Australia and Indonesia combine to detect, deter and prosecute illegal fishing

This article has photo gallery Published on LEUT Des Paroz (author), LSIS Kayla Hayes (photographer)

Topic(s): Illegal fishing

HMAS Wollongong send their boarding party team to investigate a vessel for possible breaches of Australian laws. (photo: ABIS Kayla Hayes)
HMAS Wollongong send their boarding party team to investigate a vessel for possible breaches of Australian laws.

Defence units from Australia and Indonesia recently united to patrol fisheries located between the two nations to ensure that lawful practices were being used in the nation's respective exclusive economic zones.

Patrolling the zone and seabed jurisdiction area was the Royal Australian Navy's Armidale class patrol boat HMAS Wollongong, which conducted a number of boardings to ensure that fishing activities conducted in those waters complied with Australian and international law.

Wollongong's
 Executive Officer, Lieutenant Mark Doggett, conducted the boarding evolutions.

HMAS Wollongong send their boarding party team to investigate a vessel for possible breaches of Australian laws.

HMAS Wollongong send their boarding party team to investigate a vessel for possible breaches of Australian laws.

"Fisheries enforcement activities are among the more rewarding ones we conduct," Lieutenant Doggett said.

"Although there's a lot of dead fish, and the sights and smells can be very confronting, it gives perspective to how fortunate our living conditions are on board an Australian warship.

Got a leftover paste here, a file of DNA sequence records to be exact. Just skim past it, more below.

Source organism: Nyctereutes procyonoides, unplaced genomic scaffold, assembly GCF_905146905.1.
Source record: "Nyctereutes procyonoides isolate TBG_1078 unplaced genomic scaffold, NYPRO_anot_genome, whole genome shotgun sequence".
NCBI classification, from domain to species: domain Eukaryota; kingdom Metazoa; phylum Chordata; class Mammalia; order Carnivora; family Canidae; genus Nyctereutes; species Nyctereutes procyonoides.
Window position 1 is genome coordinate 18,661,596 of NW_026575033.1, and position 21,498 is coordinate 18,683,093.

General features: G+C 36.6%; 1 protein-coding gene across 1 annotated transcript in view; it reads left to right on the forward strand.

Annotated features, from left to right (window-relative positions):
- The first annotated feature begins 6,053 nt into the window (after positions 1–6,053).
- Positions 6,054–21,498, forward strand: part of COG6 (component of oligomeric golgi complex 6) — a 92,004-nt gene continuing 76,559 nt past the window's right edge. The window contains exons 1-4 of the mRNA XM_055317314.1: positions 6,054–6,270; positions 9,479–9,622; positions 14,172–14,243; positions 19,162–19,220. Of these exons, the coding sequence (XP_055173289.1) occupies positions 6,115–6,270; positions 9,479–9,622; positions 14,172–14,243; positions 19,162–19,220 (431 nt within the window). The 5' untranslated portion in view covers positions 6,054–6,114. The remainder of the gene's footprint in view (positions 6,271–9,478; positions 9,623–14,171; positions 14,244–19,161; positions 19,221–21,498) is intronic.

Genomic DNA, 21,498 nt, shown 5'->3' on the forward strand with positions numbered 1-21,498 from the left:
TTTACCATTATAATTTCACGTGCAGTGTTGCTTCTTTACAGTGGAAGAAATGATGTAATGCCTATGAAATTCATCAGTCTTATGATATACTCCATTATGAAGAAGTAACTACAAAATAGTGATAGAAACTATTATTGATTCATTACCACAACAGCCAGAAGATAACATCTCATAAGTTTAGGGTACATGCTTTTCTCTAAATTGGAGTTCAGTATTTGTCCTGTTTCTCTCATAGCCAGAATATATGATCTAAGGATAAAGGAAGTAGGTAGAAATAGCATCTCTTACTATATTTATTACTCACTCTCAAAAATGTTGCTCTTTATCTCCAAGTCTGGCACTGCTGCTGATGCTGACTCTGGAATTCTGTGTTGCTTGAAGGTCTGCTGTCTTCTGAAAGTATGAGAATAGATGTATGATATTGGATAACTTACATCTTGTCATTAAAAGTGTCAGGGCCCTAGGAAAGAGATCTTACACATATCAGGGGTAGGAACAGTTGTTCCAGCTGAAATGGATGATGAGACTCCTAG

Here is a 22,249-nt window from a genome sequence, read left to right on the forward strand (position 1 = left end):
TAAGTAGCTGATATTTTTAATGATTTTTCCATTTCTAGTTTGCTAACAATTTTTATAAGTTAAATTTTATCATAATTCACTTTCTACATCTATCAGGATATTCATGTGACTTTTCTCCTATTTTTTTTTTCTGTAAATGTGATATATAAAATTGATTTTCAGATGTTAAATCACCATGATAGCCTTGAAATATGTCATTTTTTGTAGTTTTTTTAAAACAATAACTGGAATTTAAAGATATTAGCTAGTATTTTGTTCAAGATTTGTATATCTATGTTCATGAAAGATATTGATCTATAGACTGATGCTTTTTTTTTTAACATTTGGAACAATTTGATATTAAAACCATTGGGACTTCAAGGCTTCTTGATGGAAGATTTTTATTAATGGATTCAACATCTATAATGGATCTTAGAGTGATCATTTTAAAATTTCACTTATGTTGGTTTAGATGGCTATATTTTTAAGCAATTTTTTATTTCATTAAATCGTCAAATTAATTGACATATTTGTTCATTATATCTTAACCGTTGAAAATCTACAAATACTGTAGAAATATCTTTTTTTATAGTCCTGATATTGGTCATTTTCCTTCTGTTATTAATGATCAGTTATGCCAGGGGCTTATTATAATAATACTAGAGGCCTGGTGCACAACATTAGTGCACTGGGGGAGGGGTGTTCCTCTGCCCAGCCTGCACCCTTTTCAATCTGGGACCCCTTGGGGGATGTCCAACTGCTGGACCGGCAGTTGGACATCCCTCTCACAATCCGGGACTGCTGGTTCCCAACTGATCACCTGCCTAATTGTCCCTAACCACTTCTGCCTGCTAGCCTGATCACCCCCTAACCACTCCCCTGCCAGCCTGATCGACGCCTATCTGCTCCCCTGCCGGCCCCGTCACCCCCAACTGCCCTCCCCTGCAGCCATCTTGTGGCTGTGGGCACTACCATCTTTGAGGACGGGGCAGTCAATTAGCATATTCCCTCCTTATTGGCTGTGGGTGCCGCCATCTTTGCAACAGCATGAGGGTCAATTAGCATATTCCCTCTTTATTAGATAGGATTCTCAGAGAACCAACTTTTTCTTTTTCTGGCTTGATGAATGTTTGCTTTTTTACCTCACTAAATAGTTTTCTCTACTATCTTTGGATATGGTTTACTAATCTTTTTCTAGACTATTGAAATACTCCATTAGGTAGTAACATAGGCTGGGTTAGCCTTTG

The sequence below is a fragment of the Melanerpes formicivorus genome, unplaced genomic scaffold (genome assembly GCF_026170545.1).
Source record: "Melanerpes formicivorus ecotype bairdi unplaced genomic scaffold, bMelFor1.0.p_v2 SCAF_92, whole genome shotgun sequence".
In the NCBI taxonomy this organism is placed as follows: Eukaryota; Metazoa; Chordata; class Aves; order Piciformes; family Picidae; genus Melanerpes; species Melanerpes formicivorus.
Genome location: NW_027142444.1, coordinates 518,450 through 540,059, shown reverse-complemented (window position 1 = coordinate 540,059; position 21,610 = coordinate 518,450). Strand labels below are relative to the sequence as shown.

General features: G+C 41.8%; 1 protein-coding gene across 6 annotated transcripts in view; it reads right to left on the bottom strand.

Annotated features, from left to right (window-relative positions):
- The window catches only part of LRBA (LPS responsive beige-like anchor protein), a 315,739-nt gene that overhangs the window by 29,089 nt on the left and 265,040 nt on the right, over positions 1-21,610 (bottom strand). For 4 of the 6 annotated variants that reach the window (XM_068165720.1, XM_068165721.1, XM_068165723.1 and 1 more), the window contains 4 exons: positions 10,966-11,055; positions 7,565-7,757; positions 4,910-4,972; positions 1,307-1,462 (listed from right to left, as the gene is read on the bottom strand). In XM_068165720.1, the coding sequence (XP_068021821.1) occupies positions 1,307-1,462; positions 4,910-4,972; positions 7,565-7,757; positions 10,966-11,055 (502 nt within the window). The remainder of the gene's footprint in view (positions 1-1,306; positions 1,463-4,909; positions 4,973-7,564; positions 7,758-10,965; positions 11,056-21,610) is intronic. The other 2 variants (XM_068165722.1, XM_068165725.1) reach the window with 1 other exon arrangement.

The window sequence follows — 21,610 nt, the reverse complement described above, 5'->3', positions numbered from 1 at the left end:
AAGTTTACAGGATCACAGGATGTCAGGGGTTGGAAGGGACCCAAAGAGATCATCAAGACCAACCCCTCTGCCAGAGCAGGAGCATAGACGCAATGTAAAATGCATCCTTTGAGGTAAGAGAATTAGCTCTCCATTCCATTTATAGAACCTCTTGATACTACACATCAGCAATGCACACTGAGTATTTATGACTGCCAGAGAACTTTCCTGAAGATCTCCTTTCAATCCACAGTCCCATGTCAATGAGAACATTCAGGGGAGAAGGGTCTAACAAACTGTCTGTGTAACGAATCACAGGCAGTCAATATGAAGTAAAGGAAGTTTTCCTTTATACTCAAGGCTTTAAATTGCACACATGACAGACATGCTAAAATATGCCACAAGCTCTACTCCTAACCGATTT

"Working on fisheries related enforcement is generally proactively focused as it’s about protection of the maritime environment and the life and resources in that environment."

During each boarding of a fishing vessel the boarding team verified that the catch onboard complied with regulations before taking the time to educate the crews about what fishing activities and catch are legal within the different areas.

Providing subject matter fisheries expertise during the partols, called AUSINDO CORPAT, was Senior Fisheries Officer Brendan Rayner from the Australian Fisheries Management Authority.

"The Australian Fisheries Management Authority works closely with the Maritime Border Command and the Navy to patrol and enforce fisheries activities throughout Australia's exclusive economic zones, and operations like AUSINDO CORPAT allow us to also work closely with partner nations, such as Indonesia,” Mr Rayner said.

"AUSINDO CORPAT 2016 targeted illegal, unreported and unregulated practices including the use of trawl and purse-seine nets - environmentally destructive practices that have recently been banned in Indonesian waters.

"We were able to identify a number of fish aggregation devices that are potentially being used by purse-seine netters, and boarded a number of vessels to verify compliance and to educate the crews about legal activities." 

AUSINDO CORPAT is a coordinated patrol conducted by units of the Australian Defence Force under the command of the Maritime Border Command and units of the Indonesian Armed Forces.